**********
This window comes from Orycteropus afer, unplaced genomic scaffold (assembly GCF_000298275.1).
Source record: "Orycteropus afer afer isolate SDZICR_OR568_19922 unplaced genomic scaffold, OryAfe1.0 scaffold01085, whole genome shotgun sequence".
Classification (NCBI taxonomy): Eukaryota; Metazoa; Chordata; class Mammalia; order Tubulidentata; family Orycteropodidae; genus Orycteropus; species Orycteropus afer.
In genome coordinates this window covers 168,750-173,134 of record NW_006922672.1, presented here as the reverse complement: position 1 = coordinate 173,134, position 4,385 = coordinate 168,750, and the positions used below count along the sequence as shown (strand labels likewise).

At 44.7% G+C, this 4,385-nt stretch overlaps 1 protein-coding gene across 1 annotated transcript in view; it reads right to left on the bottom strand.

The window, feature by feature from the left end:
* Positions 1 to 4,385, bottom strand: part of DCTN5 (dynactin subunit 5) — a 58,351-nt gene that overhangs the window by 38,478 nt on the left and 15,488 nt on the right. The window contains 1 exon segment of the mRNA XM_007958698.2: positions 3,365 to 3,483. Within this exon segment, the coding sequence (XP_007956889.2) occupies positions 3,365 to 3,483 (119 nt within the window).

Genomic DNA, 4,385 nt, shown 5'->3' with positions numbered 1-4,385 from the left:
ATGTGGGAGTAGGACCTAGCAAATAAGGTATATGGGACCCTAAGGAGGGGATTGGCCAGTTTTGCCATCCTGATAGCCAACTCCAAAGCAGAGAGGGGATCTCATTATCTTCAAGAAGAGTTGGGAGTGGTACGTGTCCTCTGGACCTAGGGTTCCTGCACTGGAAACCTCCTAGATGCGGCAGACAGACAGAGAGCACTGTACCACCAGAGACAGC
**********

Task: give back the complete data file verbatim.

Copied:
This window comes from Orycteropus afer, unplaced genomic scaffold (assembly GCF_000298275.1).
Source record: "Orycteropus afer afer isolate SDZICR_OR568_19922 unplaced genomic scaffold, OryAfe1.0 scaffold01085, whole genome shotgun sequence".
Classification (NCBI taxonomy): Eukaryota; Metazoa; Chordata; class Mammalia; order Tubulidentata; family Orycteropodidae; genus Orycteropus; species Orycteropus afer.
In genome coordinates this window covers 168,750-173,134 of record NW_006922672.1, presented here as the reverse complement: position 1 = coordinate 173,134, position 4,385 = coordinate 168,750, and the positions used below count along the sequence as shown (strand labels likewise).

At 44.7% G+C, this 4,385-nt stretch overlaps 1 protein-coding gene across 1 annotated transcript in view; it reads right to left on the bottom strand.

The window, feature by feature from the left end:
* Positions 1 to 4,385, bottom strand: part of DCTN5 (dynactin subunit 5) — a 58,351-nt gene that overhangs the window by 38,478 nt on the left and 15,488 nt on the right. The window contains 1 exon segment of the mRNA XM_007958698.2: positions 3,365 to 3,483. Within this exon segment, the coding sequence (XP_007956889.2) occupies positions 3,365 to 3,483 (119 nt within the window).

Genomic DNA, 4,385 nt, shown 5'->3' with positions numbered 1-4,385 from the left:
ATGTGGGAGTAGGACCTAGCAAATAAGGTATATGGGACCCTAAGGAGGGGATTGGCCAGTTTTGCCATCCTGATAGCCAACTCCAAAGCAGAGAGGGGATCTCATTATCTTCAAGAAGAGTTGGGAGTGGTACGTGTCCTCTGGACCTAGGGTTCCTGCACTGGAAACCTCCTAGATGCGGCAGACAGACAGAGAGCACTGTACCACCAGAGACAGC